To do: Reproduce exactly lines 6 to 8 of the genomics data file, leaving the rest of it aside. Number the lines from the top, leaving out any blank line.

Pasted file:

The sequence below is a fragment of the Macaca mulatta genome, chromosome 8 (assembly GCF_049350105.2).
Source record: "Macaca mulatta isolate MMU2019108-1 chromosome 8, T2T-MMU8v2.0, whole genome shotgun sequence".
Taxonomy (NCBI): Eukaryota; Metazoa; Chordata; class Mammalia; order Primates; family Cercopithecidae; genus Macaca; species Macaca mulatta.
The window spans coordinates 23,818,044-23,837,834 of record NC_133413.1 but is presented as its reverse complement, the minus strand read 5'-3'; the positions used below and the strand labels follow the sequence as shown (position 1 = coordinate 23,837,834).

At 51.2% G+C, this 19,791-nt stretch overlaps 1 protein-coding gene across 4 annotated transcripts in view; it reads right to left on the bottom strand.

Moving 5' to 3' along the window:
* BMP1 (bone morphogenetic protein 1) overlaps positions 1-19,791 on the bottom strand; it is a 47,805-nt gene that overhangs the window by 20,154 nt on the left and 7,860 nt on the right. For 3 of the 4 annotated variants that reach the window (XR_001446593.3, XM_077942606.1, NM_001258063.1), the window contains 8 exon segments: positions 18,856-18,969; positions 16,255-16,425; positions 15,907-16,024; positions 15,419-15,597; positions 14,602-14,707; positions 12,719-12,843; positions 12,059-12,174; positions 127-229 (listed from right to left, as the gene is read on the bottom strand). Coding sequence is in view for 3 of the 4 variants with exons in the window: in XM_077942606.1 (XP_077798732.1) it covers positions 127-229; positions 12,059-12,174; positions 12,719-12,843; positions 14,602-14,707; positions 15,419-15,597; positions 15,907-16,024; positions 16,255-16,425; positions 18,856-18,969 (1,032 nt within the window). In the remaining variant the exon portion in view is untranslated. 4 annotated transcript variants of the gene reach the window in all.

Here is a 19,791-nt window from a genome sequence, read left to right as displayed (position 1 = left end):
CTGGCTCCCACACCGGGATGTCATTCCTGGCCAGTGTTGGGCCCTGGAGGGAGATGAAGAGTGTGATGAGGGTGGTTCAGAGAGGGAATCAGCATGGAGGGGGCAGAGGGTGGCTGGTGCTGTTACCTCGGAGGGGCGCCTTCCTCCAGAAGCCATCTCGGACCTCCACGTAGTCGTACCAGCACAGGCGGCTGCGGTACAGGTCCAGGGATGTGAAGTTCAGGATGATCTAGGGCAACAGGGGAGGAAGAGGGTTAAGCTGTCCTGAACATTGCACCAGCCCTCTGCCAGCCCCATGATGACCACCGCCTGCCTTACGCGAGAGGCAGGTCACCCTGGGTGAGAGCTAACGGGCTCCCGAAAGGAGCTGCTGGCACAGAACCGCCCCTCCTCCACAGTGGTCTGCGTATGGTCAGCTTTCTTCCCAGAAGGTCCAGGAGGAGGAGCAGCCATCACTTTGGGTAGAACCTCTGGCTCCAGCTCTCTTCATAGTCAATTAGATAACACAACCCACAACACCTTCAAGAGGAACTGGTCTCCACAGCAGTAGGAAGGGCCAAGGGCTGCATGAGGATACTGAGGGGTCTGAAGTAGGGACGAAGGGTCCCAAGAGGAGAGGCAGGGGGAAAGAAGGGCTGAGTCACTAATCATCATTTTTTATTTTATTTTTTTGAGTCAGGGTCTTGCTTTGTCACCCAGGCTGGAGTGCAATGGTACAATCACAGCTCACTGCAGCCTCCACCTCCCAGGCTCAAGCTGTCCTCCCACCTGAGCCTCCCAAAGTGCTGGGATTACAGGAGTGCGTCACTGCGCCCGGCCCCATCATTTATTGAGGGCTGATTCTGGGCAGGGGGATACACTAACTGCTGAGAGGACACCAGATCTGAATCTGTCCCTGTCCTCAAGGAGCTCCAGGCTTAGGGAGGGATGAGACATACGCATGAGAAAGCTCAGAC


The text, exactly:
Moving 5' to 3' along the window:
* BMP1 (bone morphogenetic protein 1) overlaps positions 1-19,791 on the bottom strand; it is a 47,805-nt gene that overhangs the window by 20,154 nt on the left and 7,860 nt on the right. For 3 of the 4 annotated variants that reach the window (XR_001446593.3, XM_077942606.1, NM_001258063.1), the window contains 8 exon segments: positions 18,856-18,969; positions 16,255-16,425; positions 15,907-16,024; positions 15,419-15,597; positions 14,602-14,707; positions 12,719-12,843; positions 12,059-12,174; positions 127-229 (listed from right to left, as the gene is read on the bottom strand). Coding sequence is in view for 3 of the 4 variants with exons in the window: in XM_077942606.1 (XP_077798732.1) it covers positions 127-229; positions 12,059-12,174; positions 12,719-12,843; positions 14,602-14,707; positions 15,419-15,597; positions 15,907-16,024; positions 16,255-16,425; positions 18,856-18,969 (1,032 nt within the window). In the remaining variant the exon portion in view is untranslated. 4 annotated transcript variants of the gene reach the window in all.

Here is a 19,791-nt window from a genome sequence, read left to right as displayed (position 1 = left end):